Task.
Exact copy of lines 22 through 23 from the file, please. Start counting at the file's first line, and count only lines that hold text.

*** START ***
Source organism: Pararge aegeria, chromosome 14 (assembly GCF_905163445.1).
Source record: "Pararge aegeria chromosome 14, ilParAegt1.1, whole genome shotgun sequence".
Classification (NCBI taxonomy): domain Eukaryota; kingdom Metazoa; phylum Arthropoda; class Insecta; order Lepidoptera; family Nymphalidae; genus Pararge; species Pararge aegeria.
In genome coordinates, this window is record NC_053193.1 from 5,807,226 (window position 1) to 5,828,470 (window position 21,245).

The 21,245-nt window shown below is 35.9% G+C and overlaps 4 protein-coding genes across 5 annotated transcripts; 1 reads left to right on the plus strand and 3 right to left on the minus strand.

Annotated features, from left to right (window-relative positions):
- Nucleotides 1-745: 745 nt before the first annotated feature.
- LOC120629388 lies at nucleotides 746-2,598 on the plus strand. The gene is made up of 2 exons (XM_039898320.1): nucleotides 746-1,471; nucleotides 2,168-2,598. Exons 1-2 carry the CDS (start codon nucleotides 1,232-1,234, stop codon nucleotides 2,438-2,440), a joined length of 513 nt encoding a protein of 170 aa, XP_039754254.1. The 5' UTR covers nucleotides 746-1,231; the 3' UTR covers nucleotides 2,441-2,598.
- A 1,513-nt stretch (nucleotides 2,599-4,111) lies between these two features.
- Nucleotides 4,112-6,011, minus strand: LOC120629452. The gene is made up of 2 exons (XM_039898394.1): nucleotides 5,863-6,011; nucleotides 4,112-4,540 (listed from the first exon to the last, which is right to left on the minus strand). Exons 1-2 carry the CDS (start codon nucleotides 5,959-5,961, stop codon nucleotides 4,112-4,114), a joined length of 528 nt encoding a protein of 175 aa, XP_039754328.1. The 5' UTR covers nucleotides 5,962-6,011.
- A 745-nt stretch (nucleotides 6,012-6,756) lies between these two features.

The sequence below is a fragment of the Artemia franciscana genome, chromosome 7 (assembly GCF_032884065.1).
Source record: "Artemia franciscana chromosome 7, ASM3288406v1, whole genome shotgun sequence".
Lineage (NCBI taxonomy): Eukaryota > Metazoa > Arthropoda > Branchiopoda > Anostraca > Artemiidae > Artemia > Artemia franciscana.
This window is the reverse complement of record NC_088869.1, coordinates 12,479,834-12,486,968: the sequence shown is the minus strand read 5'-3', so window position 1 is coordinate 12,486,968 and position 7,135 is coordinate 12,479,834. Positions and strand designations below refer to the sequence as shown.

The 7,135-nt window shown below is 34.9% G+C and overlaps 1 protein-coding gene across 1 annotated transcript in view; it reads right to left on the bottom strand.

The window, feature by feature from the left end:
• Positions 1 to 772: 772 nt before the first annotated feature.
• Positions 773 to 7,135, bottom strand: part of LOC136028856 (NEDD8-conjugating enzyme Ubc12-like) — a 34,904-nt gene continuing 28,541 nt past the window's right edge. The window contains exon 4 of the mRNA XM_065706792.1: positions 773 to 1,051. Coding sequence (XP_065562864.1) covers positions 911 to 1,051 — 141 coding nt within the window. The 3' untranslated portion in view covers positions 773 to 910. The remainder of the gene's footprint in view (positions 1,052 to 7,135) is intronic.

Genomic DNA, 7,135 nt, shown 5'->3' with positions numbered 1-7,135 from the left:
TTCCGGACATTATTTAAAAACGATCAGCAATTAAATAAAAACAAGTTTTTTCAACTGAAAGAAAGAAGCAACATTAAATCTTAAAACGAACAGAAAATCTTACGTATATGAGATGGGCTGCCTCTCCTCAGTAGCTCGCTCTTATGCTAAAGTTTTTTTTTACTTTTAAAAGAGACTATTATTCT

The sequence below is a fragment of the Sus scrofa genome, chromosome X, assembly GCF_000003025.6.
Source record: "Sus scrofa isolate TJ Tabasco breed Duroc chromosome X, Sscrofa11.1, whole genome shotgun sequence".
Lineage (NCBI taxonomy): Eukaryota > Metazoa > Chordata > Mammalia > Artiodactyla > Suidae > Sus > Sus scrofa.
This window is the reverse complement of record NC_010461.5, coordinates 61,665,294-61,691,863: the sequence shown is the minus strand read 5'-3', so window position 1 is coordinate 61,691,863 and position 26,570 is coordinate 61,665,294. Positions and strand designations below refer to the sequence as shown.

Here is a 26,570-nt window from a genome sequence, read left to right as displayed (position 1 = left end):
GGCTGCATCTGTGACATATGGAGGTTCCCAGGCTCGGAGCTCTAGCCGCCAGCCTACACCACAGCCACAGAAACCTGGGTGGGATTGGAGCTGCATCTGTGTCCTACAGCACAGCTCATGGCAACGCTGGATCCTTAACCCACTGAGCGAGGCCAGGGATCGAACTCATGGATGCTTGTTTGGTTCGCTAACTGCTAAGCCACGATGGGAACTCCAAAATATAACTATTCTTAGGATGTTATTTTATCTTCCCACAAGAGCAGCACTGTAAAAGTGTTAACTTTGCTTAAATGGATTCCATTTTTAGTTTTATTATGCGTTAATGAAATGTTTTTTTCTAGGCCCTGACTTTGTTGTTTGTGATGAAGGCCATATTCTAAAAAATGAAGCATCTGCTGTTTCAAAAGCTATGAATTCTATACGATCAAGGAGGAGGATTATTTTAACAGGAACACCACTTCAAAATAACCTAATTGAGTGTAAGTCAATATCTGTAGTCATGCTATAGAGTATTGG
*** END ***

The sequence below is a fragment of the Sus scrofa genome, chromosome X, assembly GCF_000003025.6.
Source record: "Sus scrofa isolate TJ Tabasco breed Duroc chromosome X, Sscrofa11.1, whole genome shotgun sequence".